Another option would be to allow reuse of the SIDs within a DOCSIS domain, defining the SID space to be per upstream channel rather than per DOCSIS domain. This means that a SID on upstream channel 0 could be re-used on channel 1 within the same DOCSIS domain. Currently, if upstream channels 0 and 1 are in the same DOCSIS domain, a SID used on upstream channel 1 would not be used on channel 0. Using the same SID on different upstream channels eliminates some error capabilities that would otherwise be available.
For example, a CMTS receiving a packet on an upstream channel can currently check the validity of requests and messages by comparing the upstream channel identifier and the SID of received messages with the expected values. If the values do not match, the packet is discarded. With the above proposal, this type of checking is no longer possible because the combination of upstream channel ID and SID may be valid for all upstream channels.
Embodiments of the invention may be best understood by reading the disclosure with reference to the drawings, wherein:
The hub 10 communicates with several cable modem termination systems (CMTS), such as 12, 14 and 16 that either reside at the hub or are in sub-hubs connected to the hub. Each CMTS may have multiple user devices attached to it, such as 120-128 attached to CMTS 12, 140-148 attached to CMTS 14, and 160-168 attached to CMTS 16. A cable modem termination system may have thousands of individual user devices connected to it. These devices communicate on channels within the cable connection.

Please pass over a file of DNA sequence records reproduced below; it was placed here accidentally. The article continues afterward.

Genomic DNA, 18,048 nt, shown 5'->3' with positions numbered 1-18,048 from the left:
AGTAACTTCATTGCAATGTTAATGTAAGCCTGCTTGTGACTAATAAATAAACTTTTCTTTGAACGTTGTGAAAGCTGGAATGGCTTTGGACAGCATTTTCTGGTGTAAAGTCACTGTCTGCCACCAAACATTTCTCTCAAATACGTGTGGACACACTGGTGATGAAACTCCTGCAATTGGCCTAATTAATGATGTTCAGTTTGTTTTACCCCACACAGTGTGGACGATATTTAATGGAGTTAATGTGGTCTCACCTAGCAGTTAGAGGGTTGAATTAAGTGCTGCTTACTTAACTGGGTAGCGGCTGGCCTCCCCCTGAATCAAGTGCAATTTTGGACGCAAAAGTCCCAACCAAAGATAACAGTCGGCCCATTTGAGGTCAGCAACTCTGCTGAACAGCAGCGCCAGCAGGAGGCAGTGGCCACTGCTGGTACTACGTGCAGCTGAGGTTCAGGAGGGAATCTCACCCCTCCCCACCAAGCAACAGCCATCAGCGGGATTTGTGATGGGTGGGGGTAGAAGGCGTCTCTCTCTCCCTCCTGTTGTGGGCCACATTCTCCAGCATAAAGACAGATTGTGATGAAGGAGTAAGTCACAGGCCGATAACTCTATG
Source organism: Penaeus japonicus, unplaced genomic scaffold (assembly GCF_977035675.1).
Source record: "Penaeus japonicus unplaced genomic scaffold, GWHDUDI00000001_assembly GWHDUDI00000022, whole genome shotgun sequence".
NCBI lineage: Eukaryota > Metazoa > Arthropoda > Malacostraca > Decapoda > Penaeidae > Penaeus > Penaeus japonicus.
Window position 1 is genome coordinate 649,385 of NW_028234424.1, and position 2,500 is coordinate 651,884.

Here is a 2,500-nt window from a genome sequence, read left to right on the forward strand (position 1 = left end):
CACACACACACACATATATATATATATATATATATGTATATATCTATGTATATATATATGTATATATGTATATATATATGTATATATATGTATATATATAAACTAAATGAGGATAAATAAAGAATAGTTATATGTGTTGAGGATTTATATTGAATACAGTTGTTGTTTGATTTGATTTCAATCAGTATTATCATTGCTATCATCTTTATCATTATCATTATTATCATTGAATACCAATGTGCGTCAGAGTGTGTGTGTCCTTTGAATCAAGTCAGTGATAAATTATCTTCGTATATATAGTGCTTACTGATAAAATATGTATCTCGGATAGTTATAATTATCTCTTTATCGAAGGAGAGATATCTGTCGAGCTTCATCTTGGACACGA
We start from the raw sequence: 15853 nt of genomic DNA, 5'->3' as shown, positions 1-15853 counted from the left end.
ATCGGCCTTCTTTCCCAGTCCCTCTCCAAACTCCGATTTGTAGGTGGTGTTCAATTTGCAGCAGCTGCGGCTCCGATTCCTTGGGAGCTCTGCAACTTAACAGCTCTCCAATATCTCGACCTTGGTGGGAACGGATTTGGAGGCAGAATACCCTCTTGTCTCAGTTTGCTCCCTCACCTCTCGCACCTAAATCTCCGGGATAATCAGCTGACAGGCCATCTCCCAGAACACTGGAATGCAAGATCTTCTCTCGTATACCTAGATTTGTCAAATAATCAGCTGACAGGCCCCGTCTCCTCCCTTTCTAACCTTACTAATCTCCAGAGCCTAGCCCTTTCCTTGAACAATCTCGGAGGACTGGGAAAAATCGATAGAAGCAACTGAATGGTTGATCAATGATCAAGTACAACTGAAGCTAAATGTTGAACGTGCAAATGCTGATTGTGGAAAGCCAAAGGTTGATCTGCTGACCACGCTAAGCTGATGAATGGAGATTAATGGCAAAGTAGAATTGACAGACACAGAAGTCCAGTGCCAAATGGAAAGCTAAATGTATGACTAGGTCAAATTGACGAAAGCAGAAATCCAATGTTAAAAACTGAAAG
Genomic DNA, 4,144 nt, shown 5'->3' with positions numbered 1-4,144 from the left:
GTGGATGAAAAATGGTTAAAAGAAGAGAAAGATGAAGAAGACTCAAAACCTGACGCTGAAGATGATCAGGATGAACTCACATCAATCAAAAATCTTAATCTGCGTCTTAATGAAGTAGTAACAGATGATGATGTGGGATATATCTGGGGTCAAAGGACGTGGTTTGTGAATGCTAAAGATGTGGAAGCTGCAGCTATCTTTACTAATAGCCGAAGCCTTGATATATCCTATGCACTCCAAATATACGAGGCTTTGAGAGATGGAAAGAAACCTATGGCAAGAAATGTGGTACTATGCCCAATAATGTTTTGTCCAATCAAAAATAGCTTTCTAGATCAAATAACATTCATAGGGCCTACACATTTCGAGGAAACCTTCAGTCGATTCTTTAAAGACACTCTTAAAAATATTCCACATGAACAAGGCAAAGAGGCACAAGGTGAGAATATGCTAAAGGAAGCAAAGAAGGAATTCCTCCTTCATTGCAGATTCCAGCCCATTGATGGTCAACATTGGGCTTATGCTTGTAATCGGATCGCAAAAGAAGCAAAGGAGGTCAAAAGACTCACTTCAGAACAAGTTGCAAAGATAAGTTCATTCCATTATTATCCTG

The cable connection may have 54 to 860 MHz of bandwidth at its disposal, as an example. This bandwidth is divided into channels, each generally between 5 an 52 MHz. The channels are identified by their frequencies within the overall connection frequency, similar to radio frequencies. These channels are usually referred to as RF channels.
It is possible, after a user device establishes a connection with the CMTS, a process during which it is assigned a service identifier (SID), that there is little or no communication upstream between the cable modem and the CMTS. For example, TV channel changes on a Set-Top-Box do not usually require upstream communications. The downstream communications are directed by the CMTS and do not compete for the upstream SIDs that have resulted in the limitations of the upstream SID address space. This seems to be especially true if the downstream device is a set-top box, rather than a cable modem.
Generally, cable modems are used for two-way communications and will have a higher level of upstream traffic than a set-top box. It is possible that a cable modem, when not being used by a user, may not have any upstream communications. Therefore, there is no intention of limiting the scope of the claims to set-top boxes, so the downstream devices such as cable modems and set-top boxes may be referred to as user devices with no limitation implied or to be inferred from that term.